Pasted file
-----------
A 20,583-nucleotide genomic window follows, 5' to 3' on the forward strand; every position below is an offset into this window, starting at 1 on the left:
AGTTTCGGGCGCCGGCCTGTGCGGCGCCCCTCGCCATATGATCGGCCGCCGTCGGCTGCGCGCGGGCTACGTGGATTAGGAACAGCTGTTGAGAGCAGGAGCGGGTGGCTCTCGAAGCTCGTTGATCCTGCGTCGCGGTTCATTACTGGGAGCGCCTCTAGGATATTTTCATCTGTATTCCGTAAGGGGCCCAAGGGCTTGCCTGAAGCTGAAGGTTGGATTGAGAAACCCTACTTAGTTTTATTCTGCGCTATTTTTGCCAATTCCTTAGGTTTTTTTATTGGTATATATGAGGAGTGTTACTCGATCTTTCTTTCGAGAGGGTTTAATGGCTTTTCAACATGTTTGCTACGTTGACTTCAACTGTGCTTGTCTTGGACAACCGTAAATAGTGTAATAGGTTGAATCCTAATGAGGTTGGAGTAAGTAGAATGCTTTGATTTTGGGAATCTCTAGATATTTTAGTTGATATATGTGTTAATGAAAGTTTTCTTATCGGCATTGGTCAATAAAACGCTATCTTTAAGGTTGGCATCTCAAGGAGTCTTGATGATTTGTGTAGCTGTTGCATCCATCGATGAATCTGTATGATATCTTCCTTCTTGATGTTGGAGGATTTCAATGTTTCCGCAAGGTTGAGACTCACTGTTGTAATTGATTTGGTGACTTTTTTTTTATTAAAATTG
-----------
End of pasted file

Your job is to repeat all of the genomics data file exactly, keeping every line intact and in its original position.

A 20,583-nucleotide genomic window follows, 5' to 3' on the forward strand; every position below is an offset into this window, starting at 1 on the left:
AGTTTCGGGCGCCGGCCTGTGCGGCGCCCCTCGCCATATGATCGGCCGCCGTCGGCTGCGCGCGGGCTACGTGGATTAGGAACAGCTGTTGAGAGCAGGAGCGGGTGGCTCTCGAAGCTCGTTGATCCTGCGTCGCGGTTCATTACTGGGAGCGCCTCTAGGATATTTTCATCTGTATTCCGTAAGGGGCCCAAGGGCTTGCCTGAAGCTGAAGGTTGGATTGAGAAACCCTACTTAGTTTTATTCTGCGCTATTTTTGCCAATTCCTTAGGTTTTTTTATTGGTATATATGAGGAGTGTTACTCGATCTTTCTTTCGAGAGGGTTTAATGGCTTTTCAACATGTTTGCTACGTTGACTTCAACTGTGCTTGTCTTGGACAACCGTAAATAGTGTAATAGGTTGAATCCTAATGAGGTTGGAGTAAGTAGAATGCTTTGATTTTGGGAATCTCTAGATATTTTAGTTGATATATGTGTTAATGAAAGTTTTCTTATCGGCATTGGTCAATAAAACGCTATCTTTAAGGTTGGCATCTCAAGGAGTCTTGATGATTTGTGTAGCTGTTGCATCCATCGATGAATCTGTATGATATCTTCCTTCTTGATGTTGGAGGATTTCAATGTTTCCGCAAGGTTGAGACTCACTGTTGTAATTGATTTGGTGACTTTTTTTTTATTAAAATTG